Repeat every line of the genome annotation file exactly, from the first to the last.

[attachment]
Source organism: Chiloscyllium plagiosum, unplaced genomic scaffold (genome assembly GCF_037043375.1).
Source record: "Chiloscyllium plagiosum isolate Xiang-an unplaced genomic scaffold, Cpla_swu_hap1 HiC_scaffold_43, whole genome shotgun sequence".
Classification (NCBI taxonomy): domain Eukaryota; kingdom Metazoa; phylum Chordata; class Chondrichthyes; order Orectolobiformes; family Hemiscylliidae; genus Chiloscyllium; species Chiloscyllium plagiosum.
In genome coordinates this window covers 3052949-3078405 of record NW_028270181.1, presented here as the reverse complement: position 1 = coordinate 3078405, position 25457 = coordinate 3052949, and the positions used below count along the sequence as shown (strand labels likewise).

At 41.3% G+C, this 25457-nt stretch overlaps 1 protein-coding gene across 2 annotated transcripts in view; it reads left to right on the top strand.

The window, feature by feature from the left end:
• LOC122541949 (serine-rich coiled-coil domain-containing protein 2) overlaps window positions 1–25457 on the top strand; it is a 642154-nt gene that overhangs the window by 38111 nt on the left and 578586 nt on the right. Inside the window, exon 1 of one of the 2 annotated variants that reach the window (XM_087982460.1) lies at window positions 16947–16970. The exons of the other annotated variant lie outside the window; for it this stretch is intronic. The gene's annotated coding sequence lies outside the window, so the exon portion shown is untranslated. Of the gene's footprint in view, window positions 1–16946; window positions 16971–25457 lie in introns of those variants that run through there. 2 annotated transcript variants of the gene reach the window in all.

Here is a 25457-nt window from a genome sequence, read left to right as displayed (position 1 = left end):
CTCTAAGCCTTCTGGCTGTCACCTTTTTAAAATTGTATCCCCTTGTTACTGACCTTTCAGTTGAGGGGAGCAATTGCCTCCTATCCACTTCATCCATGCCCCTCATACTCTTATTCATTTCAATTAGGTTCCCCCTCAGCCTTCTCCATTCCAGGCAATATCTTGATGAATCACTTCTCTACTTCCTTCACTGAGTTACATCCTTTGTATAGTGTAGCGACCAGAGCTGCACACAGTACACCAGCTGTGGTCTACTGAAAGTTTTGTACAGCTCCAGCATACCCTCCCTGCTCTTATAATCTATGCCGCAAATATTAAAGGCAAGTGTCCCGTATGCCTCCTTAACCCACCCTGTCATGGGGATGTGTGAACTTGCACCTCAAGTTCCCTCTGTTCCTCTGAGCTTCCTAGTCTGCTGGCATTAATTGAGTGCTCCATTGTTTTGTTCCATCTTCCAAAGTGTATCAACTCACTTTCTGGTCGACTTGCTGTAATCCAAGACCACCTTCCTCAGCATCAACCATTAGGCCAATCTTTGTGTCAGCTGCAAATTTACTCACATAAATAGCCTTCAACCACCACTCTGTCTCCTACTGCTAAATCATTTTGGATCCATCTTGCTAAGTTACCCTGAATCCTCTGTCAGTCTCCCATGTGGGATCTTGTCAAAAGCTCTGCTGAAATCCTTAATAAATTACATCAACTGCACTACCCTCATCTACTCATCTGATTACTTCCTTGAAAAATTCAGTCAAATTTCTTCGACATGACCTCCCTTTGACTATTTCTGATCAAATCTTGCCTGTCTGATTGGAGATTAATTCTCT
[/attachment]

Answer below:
Source organism: Chiloscyllium plagiosum, unplaced genomic scaffold (genome assembly GCF_037043375.1).
Source record: "Chiloscyllium plagiosum isolate Xiang-an unplaced genomic scaffold, Cpla_swu_hap1 HiC_scaffold_43, whole genome shotgun sequence".
Classification (NCBI taxonomy): domain Eukaryota; kingdom Metazoa; phylum Chordata; class Chondrichthyes; order Orectolobiformes; family Hemiscylliidae; genus Chiloscyllium; species Chiloscyllium plagiosum.
In genome coordinates this window covers 3052949-3078405 of record NW_028270181.1, presented here as the reverse complement: position 1 = coordinate 3078405, position 25457 = coordinate 3052949, and the positions used below count along the sequence as shown (strand labels likewise).

At 41.3% G+C, this 25457-nt stretch overlaps 1 protein-coding gene across 2 annotated transcripts in view; it reads left to right on the top strand.

The window, feature by feature from the left end:
• LOC122541949 (serine-rich coiled-coil domain-containing protein 2) overlaps window positions 1–25457 on the top strand; it is a 642154-nt gene that overhangs the window by 38111 nt on the left and 578586 nt on the right. Inside the window, exon 1 of one of the 2 annotated variants that reach the window (XM_087982460.1) lies at window positions 16947–16970. The exons of the other annotated variant lie outside the window; for it this stretch is intronic. The gene's annotated coding sequence lies outside the window, so the exon portion shown is untranslated. Of the gene's footprint in view, window positions 1–16946; window positions 16971–25457 lie in introns of those variants that run through there. 2 annotated transcript variants of the gene reach the window in all.

Here is a 25457-nt window from a genome sequence, read left to right as displayed (position 1 = left end):
CTCTAAGCCTTCTGGCTGTCACCTTTTTAAAATTGTATCCCCTTGTTACTGACCTTTCAGTTGAGGGGAGCAATTGCCTCCTATCCACTTCATCCATGCCCCTCATACTCTTATTCATTTCAATTAGGTTCCCCCTCAGCCTTCTCCATTCCAGGCAATATCTTGATGAATCACTTCTCTACTTCCTTCACTGAGTTACATCCTTTGTATAGTGTAGCGACCAGAGCTGCACACAGTACACCAGCTGTGGTCTACTGAAAGTTTTGTACAGCTCCAGCATACCCTCCCTGCTCTTATAATCTATGCCGCAAATATTAAAGGCAAGTGTCCCGTATGCCTCCTTAACCCACCCTGTCATGGGGATGTGTGAACTTGCACCTCAAGTTCCCTCTGTTCCTCTGAGCTTCCTAGTCTGCTGGCATTAATTGAGTGCTCCATTGTTTTGTTCCATCTTCCAAAGTGTATCAACTCACTTTCTGGTCGACTTGCTGTAATCCAAGACCACCTTCCTCAGCATCAACCATTAGGCCAATCTTTGTGTCAGCTGCAAATTTACTCACATAAATAGCCTTCAACCACCACTCTGTCTCCTACTGCTAAATCATTTTGGATCCATCTTGCTAAGTTACCCTGAATCCTCTGTCAGTCTCCCATGTGGGATCTTGTCAAAAGCTCTGCTGAAATCCTTAATAAATTACATCAACTGCACTACCCTCATCTACTCATCTGATTACTTCCTTGAAAAATTCAGTCAAATTTCTTCGACATGACCTCCCTTTGACTATTTCTGATCAAATCTTGCCTGTCTGATTGGAGATTAATTCTCT